It took the developer, Steve Roth, a year to choose the paving stones with the building’s architect, Cesar Pelli. During that time, he considered various centerpieces for the central courtyard of the building—sculptures, mostly.
In the end he decided to leave it blank.
That will seem a big mistake to anyone who was accustomed to reaching the old Le Cirque through the magnificent courtyard of the New York Palace Hotel.
The glass windows of Le Cirque, which take up much of the curtain wall, are corrugated, as if even the pared-down decorative conceits of the restaurant were too flashy to be seen from the courtyard without some sort of muting. No circus here, please.
It’s only ironic that, entering the courtyard-cum-driveway at the center of the building and looking up at the top of the “ellipse” of glass wall above, one guest remarked: “It looks like you’re at the bottom of a toilet-bowl!”
But whatever else is true, the courtyard is memorable. It gives the visitor, even the resident, the vertiginous feeling of swirling down into the center of a drain, standing there.
“So much for the days of a lazy driveway and a sedate entrance,” Mr. Williams had said. “It’s fantastic. A rising tide lifts all boats.”
The offices of Bloomberg L.P. have their main entrance on the Lexington Avenue side of the complex, at No. 731.
The lobby is large and so devoid of ornament that it’s difficult even to discern the source of the soft, amber light that permeates the room.
A visitor to the building first must check in at the desk, where a photograph is taken and an ID tag is produced on the spot. The same image taken for the tag then rotates on monitors behind the desk, with the visitors’ name and pictures of the people whom they are visiting.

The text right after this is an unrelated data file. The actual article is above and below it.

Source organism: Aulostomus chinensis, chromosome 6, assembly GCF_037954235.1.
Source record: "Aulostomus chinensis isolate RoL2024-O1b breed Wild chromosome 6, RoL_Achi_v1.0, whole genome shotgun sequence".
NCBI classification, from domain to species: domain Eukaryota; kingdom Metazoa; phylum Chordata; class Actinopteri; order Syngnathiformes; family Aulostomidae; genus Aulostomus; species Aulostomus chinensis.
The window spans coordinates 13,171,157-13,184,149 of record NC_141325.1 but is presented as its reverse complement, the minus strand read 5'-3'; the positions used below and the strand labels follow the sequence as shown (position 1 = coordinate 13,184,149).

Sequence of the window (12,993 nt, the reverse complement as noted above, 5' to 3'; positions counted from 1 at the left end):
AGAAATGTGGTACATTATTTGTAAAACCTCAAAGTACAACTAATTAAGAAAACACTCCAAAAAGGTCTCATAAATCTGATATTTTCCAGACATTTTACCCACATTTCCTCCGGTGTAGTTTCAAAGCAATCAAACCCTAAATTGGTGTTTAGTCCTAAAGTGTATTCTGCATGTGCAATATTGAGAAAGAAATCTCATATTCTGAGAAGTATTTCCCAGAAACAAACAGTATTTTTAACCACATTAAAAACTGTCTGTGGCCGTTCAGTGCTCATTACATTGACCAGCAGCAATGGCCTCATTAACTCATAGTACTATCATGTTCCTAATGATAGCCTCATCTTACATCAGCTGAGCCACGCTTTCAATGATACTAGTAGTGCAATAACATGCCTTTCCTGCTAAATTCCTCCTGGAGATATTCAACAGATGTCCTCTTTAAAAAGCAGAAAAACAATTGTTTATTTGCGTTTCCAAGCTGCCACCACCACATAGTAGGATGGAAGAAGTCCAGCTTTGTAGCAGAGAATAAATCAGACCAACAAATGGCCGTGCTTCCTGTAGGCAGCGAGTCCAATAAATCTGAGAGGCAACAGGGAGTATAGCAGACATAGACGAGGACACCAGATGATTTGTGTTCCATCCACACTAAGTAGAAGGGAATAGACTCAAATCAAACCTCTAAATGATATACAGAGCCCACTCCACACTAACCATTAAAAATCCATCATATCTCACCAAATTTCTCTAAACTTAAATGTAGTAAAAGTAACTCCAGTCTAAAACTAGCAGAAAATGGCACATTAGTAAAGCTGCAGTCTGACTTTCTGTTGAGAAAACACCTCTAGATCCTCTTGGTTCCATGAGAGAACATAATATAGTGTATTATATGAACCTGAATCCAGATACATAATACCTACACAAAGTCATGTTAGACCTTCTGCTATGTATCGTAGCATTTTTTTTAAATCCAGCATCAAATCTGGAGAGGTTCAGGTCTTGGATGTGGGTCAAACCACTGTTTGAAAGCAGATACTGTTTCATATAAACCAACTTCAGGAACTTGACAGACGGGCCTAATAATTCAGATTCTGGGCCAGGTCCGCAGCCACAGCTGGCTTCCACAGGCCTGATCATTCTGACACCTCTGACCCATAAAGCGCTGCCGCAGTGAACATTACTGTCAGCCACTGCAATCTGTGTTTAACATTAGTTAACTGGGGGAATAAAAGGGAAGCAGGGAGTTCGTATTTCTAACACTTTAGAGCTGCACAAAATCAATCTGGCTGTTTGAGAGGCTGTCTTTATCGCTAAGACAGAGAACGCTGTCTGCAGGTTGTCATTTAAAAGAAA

Patrick Beehan, a tall, well-constructed young man not long out of college, was dressed typically for Bloomberg in a dress shirt and tie with no jacket, his ID tag and another, “biometric” tag with an image of his thumbprint dangling from his neck. (In the Bloomberg building, employees call these “B-UYnits.” They get you through doors, and allow you to log on to the system from home.)
He has only worked in the global customer support department of Bloomberg LP for two months. But the Bloomberg ethos—it is too unsystematic to be a “philosophy”—is easily absorbed. When Mr. Beehan greeted a reporter in the lobby, he sounded house-proud.
“In our corporate culture, we like to promote communication,” said Mr. Beehan. “You’re going to see that in the design of the building.”
Gesturing toward a large open-plan bullpen, he said: “Part of our design here is that we don’t have any cubicles,” said Mr. Beehan, of the vast open rooms chock full of Bloomberg Terminals (these constitute the proprietary hardware of the Bloomberg information network) with no barriers in between the employees.
“That’s the open communication. You’ll see that all of the conference rooms are open, clear glass,” said Mr. Beehan.
“Our C.E.O. and our chairman of the board have desks right out in the open like everybody else,” he said, and motioned nearby on the busy sixth floor. “The chairman of the board—the gentleman who replaced Mike Bloomberg—his desk is back there behind the koi pond. Right there out in the open. The C.E.O. sits around the corner.”
What about that koi pond?
“There’s a lot of fish tanks,” said Mr. Beehan. “This is our Japanese koi pond. The idea behind the fish tanks is that back in the early 80’s when Michael Bloomberg was starting the company, he had a small fish bowl on everybody’s desk. To get the company off the ground, employees were working 12- or 14-hour days. He wanted them to be able to zone out, take five minutes, take a break, gather their thoughts and come back to work. We have over 8,000 employees, so a fish tank on every desk doesn’t work.”